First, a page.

Wednesday, April 23, 2008

New Vision For The St. George Waterfront

From The Staten Island Advance:

Wednesday, April 23, 2008

STATEN ISLAND, N.Y. -- A sweeping new vision for the St. George waterfront that includes four 18-story apartment towers and townhouses where a parking lot now sits was unveiled at a high-powered economic development meeting in Sea View last night.

It will be years before the concept for the residential plan, dubbed the St. George Waterfront project, and a retail counterpart eyed for another nearby, approaches reality -- if ever.

Still, there was plenty of enthusiasm at the Staten Island Economic Development Corp.'s "pre-conference" held last night at the Joan and Alan Bernikow Jewish Community Center in Sea View.

"It's like driving toward a mountain; it doesn't seem to get any closer but if you keep driving toward it you'll get there," said R. Randy Lee, SIEDC chairman.

Last night was the first public showing of a development plan for the parking lots straddling the Richmond County Bank Ballpark, which a consultant called typical of the massive investment needed to jump-start the whole area.

On the parking lot to the west of the ballpark, urban planner Tom Jost envisions four 18-story apartment towers lining Richmond Terrace, followed by 12-, 8- and 6-story towers and townhouses, and ending with a redeveloped waterfront park, all above an underground parking garage.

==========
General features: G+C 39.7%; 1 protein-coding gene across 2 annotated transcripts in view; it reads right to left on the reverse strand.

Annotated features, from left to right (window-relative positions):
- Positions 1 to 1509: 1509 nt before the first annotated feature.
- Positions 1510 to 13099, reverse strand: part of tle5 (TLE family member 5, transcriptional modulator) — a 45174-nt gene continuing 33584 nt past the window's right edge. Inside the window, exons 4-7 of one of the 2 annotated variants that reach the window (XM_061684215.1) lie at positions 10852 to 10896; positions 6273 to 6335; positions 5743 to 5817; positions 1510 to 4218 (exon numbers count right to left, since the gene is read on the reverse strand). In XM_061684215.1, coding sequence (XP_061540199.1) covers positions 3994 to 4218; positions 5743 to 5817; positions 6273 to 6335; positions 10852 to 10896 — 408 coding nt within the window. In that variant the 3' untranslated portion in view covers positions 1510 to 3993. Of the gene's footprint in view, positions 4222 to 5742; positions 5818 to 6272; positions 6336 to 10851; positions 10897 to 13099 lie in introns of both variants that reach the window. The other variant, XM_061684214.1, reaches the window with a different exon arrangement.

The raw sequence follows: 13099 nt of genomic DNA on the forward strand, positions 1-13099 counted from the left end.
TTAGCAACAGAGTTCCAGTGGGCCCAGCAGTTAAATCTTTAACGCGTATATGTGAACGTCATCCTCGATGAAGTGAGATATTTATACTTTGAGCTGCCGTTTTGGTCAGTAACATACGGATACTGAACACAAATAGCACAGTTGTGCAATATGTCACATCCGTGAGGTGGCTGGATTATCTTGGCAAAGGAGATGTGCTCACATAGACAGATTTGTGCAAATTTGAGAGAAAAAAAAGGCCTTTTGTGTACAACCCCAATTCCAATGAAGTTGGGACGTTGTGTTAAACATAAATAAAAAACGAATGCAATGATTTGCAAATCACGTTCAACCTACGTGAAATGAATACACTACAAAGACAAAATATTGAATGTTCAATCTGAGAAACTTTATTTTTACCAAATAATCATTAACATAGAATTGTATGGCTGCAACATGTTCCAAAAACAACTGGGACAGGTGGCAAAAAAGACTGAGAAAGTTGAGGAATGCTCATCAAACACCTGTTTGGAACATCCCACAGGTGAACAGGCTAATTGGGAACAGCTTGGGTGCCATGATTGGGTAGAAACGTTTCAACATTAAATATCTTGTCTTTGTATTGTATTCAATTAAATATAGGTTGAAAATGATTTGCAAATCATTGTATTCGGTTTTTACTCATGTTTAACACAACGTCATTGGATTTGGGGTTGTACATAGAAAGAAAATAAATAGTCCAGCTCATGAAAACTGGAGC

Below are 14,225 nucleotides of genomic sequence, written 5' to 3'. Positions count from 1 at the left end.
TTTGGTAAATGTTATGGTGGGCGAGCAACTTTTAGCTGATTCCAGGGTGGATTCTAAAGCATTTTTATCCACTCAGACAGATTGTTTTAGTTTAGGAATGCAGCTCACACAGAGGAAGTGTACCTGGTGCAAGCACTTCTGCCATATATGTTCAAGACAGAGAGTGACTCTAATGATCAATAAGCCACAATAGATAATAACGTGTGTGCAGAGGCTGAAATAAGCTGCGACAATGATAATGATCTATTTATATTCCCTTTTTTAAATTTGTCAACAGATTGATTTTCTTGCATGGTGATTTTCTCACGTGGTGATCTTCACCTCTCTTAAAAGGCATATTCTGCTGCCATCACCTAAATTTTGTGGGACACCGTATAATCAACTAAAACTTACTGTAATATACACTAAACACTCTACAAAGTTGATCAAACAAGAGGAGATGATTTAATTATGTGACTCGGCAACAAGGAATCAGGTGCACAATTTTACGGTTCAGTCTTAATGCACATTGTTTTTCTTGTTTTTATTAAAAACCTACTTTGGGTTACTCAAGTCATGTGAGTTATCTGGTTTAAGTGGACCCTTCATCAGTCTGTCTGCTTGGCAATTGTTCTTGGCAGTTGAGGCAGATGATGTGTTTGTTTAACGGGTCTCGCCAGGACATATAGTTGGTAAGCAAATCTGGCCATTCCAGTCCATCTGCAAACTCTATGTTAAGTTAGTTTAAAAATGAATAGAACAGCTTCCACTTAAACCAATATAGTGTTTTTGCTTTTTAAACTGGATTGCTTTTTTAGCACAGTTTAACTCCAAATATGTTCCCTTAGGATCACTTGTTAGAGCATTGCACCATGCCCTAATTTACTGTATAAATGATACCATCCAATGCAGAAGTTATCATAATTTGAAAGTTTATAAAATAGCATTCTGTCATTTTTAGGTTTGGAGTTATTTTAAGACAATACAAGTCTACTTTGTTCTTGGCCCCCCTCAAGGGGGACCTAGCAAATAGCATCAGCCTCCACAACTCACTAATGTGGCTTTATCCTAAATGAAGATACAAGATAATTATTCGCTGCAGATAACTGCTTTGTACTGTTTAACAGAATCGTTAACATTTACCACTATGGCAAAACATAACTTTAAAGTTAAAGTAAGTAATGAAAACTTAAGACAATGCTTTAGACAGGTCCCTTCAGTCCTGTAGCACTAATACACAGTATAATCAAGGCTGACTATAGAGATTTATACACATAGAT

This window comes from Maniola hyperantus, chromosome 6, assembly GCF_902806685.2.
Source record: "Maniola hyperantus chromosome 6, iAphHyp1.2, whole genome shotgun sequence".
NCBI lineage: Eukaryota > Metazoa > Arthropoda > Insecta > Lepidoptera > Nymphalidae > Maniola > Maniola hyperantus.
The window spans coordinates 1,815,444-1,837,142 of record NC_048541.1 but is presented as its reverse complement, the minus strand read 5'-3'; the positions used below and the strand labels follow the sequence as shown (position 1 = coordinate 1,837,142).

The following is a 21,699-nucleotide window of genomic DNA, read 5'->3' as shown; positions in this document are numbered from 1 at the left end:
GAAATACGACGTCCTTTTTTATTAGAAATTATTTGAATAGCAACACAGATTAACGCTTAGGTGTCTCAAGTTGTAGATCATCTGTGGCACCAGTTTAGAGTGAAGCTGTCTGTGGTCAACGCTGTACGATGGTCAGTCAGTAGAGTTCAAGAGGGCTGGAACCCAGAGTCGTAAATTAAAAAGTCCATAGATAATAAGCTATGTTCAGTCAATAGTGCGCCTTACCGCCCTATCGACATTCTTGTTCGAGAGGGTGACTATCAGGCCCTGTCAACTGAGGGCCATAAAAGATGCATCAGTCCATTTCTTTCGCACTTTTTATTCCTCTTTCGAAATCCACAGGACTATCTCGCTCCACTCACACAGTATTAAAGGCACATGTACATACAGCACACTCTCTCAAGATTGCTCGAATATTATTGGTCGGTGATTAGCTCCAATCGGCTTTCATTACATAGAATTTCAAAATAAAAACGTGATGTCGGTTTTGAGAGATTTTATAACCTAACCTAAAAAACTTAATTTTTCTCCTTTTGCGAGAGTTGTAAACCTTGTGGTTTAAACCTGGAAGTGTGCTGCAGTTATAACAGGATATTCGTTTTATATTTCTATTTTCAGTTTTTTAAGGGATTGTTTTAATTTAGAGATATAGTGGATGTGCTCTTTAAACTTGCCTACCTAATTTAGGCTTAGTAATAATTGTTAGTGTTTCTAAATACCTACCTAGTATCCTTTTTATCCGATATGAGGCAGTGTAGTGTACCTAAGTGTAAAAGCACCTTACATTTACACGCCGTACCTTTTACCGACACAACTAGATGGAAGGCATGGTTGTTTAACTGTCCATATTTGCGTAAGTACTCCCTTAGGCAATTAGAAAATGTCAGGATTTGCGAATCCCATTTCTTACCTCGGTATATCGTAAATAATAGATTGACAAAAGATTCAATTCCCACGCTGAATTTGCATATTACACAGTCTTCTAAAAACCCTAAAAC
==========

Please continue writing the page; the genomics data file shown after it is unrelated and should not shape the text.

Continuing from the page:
Where the parking lot between the ballpark and the Ferry now lies, the concept calls for a pedestrian-centered shopping and retail area, anchored by an IMAX theater, an urban grocery store like a Whole Foods Market, and restaurants with a waterfront promenade.

"At this point we're still in development; you need to have a plan to show to the city and to get developers interested," said Jost, director of urban planning for the consulting group ARUP. "These two sites are the best economic development sites on Staten Island."

Yesterday was what organizers called "a teaser," and more details on the St. George concept and other development projects are expected to be unveiled at the development corporation's 10th annual SI Conference 2008, slated for the Hilton Garden Inn, Bloomfield, on Tuesday.

The SIEDC also threw its full support behind other business and retail projects already under way all over the Island.

They include:

The Waterfront Commons, a 1.3 million-square-foot, open-air retail and entertainment center to be built on the Tottenville waterfront directly south of the Outerbridge Crossing. Permits are still pending but the developer hopes to have it finished by 2010.